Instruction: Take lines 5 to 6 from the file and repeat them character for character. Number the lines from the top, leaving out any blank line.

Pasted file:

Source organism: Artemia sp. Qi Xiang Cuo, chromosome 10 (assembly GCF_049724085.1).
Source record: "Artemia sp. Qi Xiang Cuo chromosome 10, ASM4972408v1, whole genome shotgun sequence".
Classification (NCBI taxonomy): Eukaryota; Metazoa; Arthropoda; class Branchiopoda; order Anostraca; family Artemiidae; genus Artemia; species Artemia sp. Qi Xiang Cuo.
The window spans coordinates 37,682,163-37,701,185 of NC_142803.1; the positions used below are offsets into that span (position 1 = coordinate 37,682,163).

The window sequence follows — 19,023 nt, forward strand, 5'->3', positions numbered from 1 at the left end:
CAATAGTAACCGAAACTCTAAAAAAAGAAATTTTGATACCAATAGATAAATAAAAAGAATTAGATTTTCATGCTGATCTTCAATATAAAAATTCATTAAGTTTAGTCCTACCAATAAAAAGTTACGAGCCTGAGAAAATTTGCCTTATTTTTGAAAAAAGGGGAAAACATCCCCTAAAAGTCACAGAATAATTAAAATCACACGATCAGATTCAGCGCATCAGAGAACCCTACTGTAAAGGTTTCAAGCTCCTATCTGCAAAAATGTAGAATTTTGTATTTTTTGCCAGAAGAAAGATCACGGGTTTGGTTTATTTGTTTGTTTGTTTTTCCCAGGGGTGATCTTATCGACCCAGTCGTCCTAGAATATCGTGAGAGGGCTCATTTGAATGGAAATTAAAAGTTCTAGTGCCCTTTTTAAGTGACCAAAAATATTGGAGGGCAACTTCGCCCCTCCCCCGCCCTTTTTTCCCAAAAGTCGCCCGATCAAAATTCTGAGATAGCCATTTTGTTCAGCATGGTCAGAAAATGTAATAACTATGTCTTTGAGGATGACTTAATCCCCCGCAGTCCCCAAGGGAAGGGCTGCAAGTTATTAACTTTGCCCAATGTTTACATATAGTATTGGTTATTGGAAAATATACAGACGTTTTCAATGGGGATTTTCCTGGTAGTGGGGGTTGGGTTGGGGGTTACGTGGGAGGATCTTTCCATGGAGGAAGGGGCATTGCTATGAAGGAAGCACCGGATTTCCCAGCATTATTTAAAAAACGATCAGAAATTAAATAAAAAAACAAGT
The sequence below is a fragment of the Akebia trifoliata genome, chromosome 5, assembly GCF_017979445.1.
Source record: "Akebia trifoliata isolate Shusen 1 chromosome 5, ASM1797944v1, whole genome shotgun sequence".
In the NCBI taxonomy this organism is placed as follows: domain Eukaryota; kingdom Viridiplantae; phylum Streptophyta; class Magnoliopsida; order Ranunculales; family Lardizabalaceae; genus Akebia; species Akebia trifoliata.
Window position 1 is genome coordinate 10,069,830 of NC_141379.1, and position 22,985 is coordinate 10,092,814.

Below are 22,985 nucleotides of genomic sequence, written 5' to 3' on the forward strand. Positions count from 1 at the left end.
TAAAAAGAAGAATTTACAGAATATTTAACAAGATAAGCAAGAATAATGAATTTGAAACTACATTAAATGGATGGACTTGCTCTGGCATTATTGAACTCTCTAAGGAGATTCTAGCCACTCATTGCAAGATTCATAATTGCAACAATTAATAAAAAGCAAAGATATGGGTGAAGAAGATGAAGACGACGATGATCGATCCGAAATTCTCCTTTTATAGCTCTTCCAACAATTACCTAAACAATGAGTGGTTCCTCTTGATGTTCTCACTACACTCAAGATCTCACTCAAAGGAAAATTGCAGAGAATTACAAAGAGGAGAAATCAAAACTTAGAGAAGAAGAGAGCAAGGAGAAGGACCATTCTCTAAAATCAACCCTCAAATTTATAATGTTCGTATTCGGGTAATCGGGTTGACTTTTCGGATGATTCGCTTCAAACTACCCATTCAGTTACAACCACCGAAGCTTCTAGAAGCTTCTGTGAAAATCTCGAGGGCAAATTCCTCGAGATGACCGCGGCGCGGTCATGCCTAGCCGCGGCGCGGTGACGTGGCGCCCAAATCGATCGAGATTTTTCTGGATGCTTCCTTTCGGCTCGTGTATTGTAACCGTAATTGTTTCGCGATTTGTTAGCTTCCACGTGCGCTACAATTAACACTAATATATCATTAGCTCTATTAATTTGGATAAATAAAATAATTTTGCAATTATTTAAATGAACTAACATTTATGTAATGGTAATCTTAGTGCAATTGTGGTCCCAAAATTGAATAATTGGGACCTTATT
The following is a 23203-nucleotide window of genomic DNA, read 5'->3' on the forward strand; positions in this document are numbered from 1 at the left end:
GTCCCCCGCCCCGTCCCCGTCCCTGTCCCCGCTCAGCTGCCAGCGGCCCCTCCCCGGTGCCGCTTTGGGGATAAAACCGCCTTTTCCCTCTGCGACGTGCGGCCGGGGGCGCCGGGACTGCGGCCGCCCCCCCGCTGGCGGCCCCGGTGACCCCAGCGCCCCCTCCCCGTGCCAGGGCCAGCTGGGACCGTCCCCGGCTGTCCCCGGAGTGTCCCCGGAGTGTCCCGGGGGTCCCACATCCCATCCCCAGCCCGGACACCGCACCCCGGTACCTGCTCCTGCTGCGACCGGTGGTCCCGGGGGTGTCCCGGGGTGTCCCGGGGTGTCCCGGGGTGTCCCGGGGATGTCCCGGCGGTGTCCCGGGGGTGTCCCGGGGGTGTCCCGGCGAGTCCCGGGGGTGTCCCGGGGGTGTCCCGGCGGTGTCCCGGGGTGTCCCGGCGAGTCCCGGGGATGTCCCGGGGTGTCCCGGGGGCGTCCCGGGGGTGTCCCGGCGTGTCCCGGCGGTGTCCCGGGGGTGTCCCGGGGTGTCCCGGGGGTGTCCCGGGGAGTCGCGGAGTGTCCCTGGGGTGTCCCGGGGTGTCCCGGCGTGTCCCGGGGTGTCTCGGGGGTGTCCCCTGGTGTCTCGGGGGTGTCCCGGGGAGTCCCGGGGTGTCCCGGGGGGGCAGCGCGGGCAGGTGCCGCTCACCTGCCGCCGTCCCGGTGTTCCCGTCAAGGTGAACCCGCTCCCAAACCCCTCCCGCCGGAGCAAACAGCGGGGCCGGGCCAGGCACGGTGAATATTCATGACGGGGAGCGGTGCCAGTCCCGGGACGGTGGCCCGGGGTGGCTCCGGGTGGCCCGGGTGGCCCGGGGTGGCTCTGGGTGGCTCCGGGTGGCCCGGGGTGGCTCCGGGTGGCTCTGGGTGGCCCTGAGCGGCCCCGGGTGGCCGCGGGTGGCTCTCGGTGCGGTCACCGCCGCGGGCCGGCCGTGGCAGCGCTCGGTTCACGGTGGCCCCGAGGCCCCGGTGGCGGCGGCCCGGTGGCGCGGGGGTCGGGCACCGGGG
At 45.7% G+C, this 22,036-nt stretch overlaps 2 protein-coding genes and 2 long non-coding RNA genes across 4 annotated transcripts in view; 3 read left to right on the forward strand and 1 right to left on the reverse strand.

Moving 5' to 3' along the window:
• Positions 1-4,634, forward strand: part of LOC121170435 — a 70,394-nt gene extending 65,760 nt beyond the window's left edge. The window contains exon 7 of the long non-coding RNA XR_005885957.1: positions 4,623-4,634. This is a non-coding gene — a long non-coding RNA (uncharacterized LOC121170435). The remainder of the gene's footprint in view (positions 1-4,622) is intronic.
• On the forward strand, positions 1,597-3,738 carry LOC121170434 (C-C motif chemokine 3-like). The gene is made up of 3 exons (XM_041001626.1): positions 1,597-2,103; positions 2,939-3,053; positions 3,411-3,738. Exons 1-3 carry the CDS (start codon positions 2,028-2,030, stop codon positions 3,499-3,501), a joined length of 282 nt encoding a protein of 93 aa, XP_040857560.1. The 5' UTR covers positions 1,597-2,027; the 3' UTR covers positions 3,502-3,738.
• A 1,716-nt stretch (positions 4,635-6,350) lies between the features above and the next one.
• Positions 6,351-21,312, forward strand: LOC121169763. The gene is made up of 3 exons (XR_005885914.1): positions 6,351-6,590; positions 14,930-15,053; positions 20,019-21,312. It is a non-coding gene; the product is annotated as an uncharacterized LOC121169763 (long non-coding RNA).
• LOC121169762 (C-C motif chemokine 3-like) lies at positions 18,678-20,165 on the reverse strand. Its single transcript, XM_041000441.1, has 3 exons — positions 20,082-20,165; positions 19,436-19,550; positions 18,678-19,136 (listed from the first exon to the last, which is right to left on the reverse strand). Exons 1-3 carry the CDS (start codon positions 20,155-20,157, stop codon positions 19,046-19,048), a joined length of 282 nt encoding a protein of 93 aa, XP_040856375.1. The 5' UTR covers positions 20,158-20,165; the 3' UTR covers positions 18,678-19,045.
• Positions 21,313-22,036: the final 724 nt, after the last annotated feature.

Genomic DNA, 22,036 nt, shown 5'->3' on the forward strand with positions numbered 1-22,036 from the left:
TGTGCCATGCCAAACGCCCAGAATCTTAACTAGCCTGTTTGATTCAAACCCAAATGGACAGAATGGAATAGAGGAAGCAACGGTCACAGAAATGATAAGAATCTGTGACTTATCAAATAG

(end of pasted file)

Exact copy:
The window sequence follows — 19,023 nt, forward strand, 5'->3', positions numbered from 1 at the left end:
CAATAGTAACCGAAACTCTAAAAAAAGAAATTTTGATACCAATAGATAAATAAAAAGAATTAGATTTTCATGCTGATCTTCAATATAAAAATTCATTAAGTTTAGTCCTACCAATAAAAAGTTACGAGCCTGAGAAAATTTGCCTTATTTTTGAAAAAAGGGGAAAACATCCCCTAAAAGTCACAGAATAATTAAAATCACACGATCAGATTCAGCGCATCAGAGAACCCTACTGTAAAGGTTTCAAGCTCCTATCTGCAAAAATGTAGAATTTTGTATTTTTTGCCAGAAGAAAGATCACGGGTTTGGTTTATTTGTTTGTTTGTTTTTCCCAGGGGTGATCTTATCGACCCAGTCGTCCTAGAATATCGTGAGAGGGCTCATTTGAATGGAAATTAAAAGTTCTAGTGCCCTTTTTAAGTGACCAAAAATATTGGAGGGCAACTTCGCCCCTCCCCCGCCCTTTTTTCCCAAAAGTCGCCCGATCAAAATTCTGAGATAGCCATTTTGTTCAGCATGGTCAGAAAATGTAATAACTATGTCTTTGAGGATGACTTAATCCCCCGCAGTCCCCAAGGGAAGGGCTGCAAGTTATTAACTTTGCCCAATGTTTACATATAGTATTGGTTATTGGAAAATATACAGACGTTTTCAATGGGGATTTTCCTGGTAGTGGGGGTTGGGTTGGGGGTTACGTGGGAGGATCTTTCCATGGAGGAAGGGGCATTGCTATGAAGGAAGCACCGGATTTCCCAGCATTATTTAAAAAACGATCAGAAATTAAATAAAAAAACAAGT